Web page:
- Preparing Your Machine to Work with Strings
- Working with Strings
- Initializing Strings
- Comparing Strings
- Concatenating Strings
- Finding the String Length
- Comparing and Concatenating Strings in the Sample Application
- Creating Strings from Characters
- Using Escape Characters
- Using Literal Strings
- Accessing the String's Characters
- Finding a Substring within a String
- Extracting Part of the String
- Splitting a String
- Joining a String
- Uppercasing and Lowercasing
- Formatting Strings
- Finishing the Sample Application
- Representing Objects as Strings
- Allocating Strings with StringBuilder
Splitting a String
Suppose you have a list of names in a single string, with each name separated by a comma. Then suppose you wanted to extract each name from the string. The hard way to do this is to scan all the characters for commas, then copy the characters before the comma to another string. The easy way is to use the Split function in the string class. You can tell the Split function what character or characters to use as delimiters—the split function then creates substrings for each segment before and after each delimiter. The Split function returns an array of strings.
To split strings into an array of substrings:
Type string pieces, where pieces is the name of the string array variable that will hold all the segments resulting from the split.
Type = str.Split(','); where str is the name of the string variable containing the buffer you wish to split, and ',' is the delimiter character (Figure 4.48).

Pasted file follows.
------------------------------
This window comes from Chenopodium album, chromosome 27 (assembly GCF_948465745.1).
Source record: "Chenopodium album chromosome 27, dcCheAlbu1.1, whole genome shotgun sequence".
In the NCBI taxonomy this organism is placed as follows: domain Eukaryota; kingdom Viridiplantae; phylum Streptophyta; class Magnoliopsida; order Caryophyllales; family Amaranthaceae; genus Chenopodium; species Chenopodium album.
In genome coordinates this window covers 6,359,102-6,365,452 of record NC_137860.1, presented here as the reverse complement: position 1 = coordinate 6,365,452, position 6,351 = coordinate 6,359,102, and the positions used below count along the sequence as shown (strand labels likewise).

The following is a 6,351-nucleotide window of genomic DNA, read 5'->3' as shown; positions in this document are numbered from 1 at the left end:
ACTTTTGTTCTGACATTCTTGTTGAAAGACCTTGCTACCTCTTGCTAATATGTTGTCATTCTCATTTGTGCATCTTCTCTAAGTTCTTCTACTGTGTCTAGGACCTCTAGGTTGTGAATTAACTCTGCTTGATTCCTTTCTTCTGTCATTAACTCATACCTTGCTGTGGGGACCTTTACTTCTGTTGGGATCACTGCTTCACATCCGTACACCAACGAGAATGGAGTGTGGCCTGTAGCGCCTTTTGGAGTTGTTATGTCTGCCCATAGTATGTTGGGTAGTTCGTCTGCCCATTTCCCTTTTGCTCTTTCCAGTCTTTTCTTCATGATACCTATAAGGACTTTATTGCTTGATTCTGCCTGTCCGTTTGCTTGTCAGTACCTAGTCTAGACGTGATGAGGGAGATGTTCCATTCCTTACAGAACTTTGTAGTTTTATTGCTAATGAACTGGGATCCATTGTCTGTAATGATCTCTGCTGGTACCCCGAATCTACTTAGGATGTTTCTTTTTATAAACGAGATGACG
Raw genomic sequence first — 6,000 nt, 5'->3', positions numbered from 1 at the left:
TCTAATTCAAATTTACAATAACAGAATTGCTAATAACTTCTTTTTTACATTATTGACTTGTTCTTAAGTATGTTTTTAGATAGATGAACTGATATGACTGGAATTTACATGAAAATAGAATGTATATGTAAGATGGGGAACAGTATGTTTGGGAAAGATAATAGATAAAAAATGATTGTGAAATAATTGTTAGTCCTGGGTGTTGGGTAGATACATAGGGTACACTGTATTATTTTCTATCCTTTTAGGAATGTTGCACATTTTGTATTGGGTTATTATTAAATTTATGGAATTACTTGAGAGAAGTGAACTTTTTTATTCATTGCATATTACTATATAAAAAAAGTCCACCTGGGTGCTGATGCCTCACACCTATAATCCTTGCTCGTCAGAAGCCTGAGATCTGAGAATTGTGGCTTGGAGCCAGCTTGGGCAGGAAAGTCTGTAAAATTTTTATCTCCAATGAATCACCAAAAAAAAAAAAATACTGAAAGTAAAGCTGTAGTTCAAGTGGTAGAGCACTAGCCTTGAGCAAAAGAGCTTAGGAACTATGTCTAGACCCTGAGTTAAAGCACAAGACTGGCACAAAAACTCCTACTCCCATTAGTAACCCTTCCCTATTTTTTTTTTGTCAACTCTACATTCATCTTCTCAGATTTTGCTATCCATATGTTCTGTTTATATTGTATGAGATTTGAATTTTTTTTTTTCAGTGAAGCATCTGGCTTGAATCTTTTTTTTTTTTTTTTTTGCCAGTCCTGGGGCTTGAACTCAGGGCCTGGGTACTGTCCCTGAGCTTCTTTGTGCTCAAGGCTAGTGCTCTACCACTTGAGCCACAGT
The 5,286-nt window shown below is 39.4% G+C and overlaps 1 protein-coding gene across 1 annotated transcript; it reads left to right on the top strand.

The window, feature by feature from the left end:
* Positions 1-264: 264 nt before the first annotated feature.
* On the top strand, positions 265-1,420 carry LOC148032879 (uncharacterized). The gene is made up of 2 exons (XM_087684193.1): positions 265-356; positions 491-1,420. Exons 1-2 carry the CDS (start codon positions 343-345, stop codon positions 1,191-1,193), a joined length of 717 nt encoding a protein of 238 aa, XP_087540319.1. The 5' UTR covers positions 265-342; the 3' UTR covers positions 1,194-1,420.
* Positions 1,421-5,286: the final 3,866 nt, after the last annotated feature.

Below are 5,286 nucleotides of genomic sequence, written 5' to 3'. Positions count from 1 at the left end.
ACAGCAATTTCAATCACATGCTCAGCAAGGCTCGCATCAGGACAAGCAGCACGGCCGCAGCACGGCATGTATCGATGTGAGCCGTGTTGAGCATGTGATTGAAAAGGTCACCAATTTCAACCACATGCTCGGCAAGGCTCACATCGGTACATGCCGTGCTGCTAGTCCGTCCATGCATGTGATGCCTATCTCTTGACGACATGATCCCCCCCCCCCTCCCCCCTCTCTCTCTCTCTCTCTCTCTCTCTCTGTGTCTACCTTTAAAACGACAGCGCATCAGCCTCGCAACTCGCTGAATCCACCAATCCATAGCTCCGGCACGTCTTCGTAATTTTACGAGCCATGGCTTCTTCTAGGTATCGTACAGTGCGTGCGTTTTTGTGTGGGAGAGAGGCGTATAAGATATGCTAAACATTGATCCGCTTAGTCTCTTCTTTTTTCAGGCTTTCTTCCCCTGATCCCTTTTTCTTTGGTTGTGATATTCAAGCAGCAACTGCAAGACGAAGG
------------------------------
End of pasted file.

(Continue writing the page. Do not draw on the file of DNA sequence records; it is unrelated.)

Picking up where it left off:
Figure 4.48 The Split function makes it easy to divide one string into multiple segments.
You can specify more than one delimiter to use in the split. For example if your string contains "Apples,Bananas,Grapes; Rice,Potatoes,Noodles;" you can specify both a single quote and a semicolon as delimiter characters (Figure 4.49).
Figure 4.49 The Split function is flexible enough to split based on any number of delimiters. In this example the function splits the original string each time it finds a comma or a semicolon.
You can omit the delimiter character altogether, in which case the Split function treats spaces and carriage returns as delimiter characters (Figure 4.50).
Figure 4.50 If you don't specify a delimiter character, Split uses spaces and carriage returns as delimiters.
If the Split function finds two delimiter characters next to each other then the function returns an empty string to represent the segment between the two delimiters (Figure 4.51).
Figure 4.51 When you have two delimiters next to each other, in this case a space and a carriage return, you end up with an empty string.
If you specify one or more delimiter characters in the Split function, and the Split function doesn't find any of the characters in the string, the Split function returns an array of one element in which the element is the entire original string (Figure 4.52).
Figure 4.52 If Split doesn't find the delimiter you specified, it simply returns an array with a single element containing the original string.